ORCHARD PARK, N.Y. -- When Lee Evans left the Wisconsin Badgers six years ago, he expected to be well on his way to establishing himself as one of the NFL's elite receivers by now.
He was supposed to have made a few Pro Bowls, earned a couple All-Pro selections, burned defenders so frequently the Buffalo Bills couldn't help but field a playoff-caliber offense.
The Bills obviously agreed with that projection when they drafted him 13th overall in 2004 and four years later, awarded him a contract extension that made Evans one of the league's richest receivers.
Little has come to fruition. Evans has zero Pro Bowls, two 1,000-yard seasons and one season with more than 63 catches.
Evans is entering his seventh season. While he's respected around the league for his speed, hands and character, he still hasn't emerged as a star.
"Absolutely, I have something to prove," Evans told me after Wednesday's early practice to open Buffalo's mandatory minicamp. "The reality of it is, I haven't done anything yet."
Neither have the Bills. That's the primary reason Evans hasn't broken out.
Since he joined the Bills, they've failed to reach the playoffs. They've had one winning season, when he was a rookie. Their cumulative record with Evans on the roster is 41-55. They're on their fourth head coach and umpteenth offensive coordinator.
In Evans' six seasons, Buffalo's offense has ranked 25th, 28th, 30th, 30th, 25th and 30th.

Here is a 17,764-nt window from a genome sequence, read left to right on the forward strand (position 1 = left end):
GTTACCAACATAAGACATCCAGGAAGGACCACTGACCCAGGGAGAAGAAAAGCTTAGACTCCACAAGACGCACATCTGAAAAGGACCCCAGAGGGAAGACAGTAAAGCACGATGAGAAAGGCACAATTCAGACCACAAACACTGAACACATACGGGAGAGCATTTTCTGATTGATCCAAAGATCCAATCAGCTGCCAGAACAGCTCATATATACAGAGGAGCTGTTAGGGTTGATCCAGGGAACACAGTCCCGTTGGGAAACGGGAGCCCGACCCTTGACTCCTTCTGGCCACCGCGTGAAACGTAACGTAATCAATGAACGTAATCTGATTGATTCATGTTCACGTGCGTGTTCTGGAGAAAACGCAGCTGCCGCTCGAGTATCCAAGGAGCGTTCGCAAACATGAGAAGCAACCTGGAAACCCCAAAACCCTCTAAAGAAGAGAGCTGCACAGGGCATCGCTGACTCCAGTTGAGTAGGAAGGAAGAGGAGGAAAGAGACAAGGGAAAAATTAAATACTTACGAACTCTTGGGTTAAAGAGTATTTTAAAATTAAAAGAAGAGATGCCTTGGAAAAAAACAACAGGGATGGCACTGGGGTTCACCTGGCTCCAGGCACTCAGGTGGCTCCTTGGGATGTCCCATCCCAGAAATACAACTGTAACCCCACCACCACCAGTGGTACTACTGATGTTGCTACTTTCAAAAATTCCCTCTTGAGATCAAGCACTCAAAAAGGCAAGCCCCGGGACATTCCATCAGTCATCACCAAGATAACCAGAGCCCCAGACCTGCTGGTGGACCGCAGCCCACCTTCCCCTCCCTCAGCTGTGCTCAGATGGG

"Like Steve Smith with the Carolina Panthers and St. Louis Rams running back Steven Jackson, Evans is right at the top of my list of guys who I would love to see on another team," Scouts Inc. analyst Matt Williamson said. "I think he could be a monster and perennial Pro Bowler in a much better situation."
Evans won't say it, but regardless of how you choose to measure success -- winning games or personal statistics -- he essentially has squandered the first six years of his career. He turned 29 in March.
"Not being able to win or make it to the playoffs, you don't really get the recognition a lot of players get and that they deserve," Evans said. "That's the goal here. If we can win and make it to the postseason, recognition will come."
Evans posted one stat line commensurate with his talents. In 2006, with Losman taking downfield chances, Evans caught 82 passes for 1,292 yards and eight touchdowns.
The past three seasons, however, Evans' numbers have been limited. It's not the best situation for a deep threat when his quarterback is known as Captain Checkdown, the nickname bestowed on Edwards last year.
"He has to rely on downfield plays to really make a huge impact," Williamson said. "Buffalo's opponents know they can't protect and that their signal caller was, well, bashful about letting it fly deep. That eliminates the most threatening aspect of Evans' game, which is criminal."
Evans is a respected player in the locker room and among Bills fans. But he's just sort of there -- a vague protagonist. On a team with so many problems, there's no reason to worry about Evans.
Since the Bills hired head coach Chan Gailey in January, he has been asked almost every imaginable question. Yet in a search of Gailey's many transcripts, Evans' name doesn't appear once, peculiar for a team's most talented offensive player.